Utica University, located in Utica, N.Y., and established in 1946, is an esteemed institution offering a diverse range of academic programs and fostering a dynamic learning environment for students seeking excellence in higher education.

Utica’s recruiters wanted to connect with prospective students and families to increase enrollment while offering customization and personalization to stand out from the competition.

To personalize its communications and encourage accepted students to enroll, Utica University added video messaging to its recruiting process. The team needed a powerful digital component to reach students in their preferred channels.

With the technology ready, the university’s president, Laura Casamento sent over 4,000 video messages: one for each student who applied and was accepted. Her messages had an overall 91% engagement rate, including from students who clicked on the video link, followed a CTA or replied to the video.

Utica University now plans to incorporate video messaging at other vital prospect touchpoints to:

  • Encourage application submission.
  • Send event invitations and reminders.
  • Share virtual tours.
  • Provide personalized digital follow-up after a visit.
  • Introduce admission counselors to incoming students.
  • Send FAQ videos and screen recordings.

By incorporating video messaging, Utica University recruiters offered a highly personalized journey and gained actionable video analytics to prioritize the most interested prospective students.

Overcoming Video Messaging Challenges

Customer service teams juggle a variety of systems to satisfy customer needs, so they might balk at adding a new outreach method. Follow these four strategies to overcome common challenges and gain team buy-in for video messaging.

1. Start simple

Choose one way to incorporate video into your customer service approach, like sending a follow-up video after resolving a service ticket or sharing a personalized FAQ video the first time a customer reaches out for assistance.

Provide clear expectations around video messaging use and give your team a fixed amount of time to incorporate video messaging: we recommend 30–90 days. This strategy allows your team to ease into the video messaging process.

2. Encourage personality over perfection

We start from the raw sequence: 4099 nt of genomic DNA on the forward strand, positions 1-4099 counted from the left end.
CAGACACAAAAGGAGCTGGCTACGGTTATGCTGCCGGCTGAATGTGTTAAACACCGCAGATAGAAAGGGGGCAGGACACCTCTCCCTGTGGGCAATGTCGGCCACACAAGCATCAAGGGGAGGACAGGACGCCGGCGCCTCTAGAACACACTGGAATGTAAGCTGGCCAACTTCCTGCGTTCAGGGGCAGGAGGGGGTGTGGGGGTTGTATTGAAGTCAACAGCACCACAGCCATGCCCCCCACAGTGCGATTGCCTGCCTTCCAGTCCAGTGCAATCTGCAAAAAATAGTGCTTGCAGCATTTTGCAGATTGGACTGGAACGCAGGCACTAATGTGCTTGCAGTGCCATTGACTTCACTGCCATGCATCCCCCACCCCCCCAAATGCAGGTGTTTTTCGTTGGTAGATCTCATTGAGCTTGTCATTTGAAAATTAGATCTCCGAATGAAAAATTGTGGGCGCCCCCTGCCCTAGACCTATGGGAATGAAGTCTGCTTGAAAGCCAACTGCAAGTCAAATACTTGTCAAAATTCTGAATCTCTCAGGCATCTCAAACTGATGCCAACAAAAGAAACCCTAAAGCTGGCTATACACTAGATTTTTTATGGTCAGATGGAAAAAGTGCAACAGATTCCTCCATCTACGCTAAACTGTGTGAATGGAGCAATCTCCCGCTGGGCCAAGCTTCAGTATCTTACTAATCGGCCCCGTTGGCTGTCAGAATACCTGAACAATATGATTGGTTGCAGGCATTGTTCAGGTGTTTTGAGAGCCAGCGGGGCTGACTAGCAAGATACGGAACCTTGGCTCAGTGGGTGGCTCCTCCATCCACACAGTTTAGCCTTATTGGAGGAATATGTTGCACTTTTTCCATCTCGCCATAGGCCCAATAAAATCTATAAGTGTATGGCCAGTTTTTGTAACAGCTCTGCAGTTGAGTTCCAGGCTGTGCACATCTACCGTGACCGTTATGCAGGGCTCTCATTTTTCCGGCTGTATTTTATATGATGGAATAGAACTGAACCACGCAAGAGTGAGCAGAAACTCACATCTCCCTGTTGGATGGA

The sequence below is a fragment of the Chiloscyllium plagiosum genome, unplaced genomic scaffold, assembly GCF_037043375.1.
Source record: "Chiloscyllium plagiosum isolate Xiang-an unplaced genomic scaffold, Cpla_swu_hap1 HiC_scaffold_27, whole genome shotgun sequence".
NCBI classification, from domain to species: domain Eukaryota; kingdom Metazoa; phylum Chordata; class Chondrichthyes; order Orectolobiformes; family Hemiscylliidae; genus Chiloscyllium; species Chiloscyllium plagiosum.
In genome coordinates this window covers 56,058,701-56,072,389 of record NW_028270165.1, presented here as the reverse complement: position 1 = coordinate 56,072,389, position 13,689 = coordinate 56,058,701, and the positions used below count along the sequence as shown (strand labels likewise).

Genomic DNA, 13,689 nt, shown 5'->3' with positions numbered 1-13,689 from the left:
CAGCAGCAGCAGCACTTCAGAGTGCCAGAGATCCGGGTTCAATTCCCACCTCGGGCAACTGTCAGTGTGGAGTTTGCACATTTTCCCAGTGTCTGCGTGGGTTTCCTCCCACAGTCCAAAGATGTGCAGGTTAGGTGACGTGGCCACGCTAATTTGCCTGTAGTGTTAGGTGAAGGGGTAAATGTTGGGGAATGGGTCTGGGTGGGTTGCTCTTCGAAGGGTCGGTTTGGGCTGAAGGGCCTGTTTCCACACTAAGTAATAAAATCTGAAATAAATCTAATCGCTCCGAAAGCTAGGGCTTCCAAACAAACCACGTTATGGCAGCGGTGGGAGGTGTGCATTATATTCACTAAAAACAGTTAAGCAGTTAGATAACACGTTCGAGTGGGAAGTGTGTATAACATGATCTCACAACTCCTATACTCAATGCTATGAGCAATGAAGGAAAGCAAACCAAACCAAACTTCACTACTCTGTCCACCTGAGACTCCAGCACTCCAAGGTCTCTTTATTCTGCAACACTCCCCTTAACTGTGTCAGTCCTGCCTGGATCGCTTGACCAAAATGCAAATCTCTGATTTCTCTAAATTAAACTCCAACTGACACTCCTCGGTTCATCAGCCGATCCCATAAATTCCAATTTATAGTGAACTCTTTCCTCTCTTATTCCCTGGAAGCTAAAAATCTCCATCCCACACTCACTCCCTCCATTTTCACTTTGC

Your team may be slow to adopt video messaging because they’re intimidated by the prospect of recording themselves. They might fear “messing up” or failing to get a perfect video the first time.

To increase their use of video messaging, encourage a mindset shift: from focusing on perfection to creating personal connections and demonstrating the unique qualities that help them solve problems and please customers.

3. Leverage trendsetters

Who stands out in your team as a trendsetter, someone first in line to test-run a new process or tool? Look at your pool of emerging go-getters and top performers—people tenacious enough to solve any customer problem—and invite them to pilot your video messaging efforts. Their repeated use and success with video messaging will inspire peers to get involved and even create some positive fear of missing out (FOMO).

4. Showcase early wins

Prioritize recognizing and celebrating your team’s success with video messaging. Those wins might include hitting a specific adoption rate among your team members, sending your team’s 100th video or receiving positive customer feedback about a video experience. You can also track data-driven indicators like customer video views and shortened ticket resolution timelines.

Highlighting these positive outcomes encourages your team to continue incorporating video messaging into customer interactions.

Video Messaging Best Practices

You don’t need any special equipment to start making video messages, and one video shouldn’t take hours to record. A little planning sets your team up for success and results in friendly, approachable videos that appeal to your customers and improve service experiences.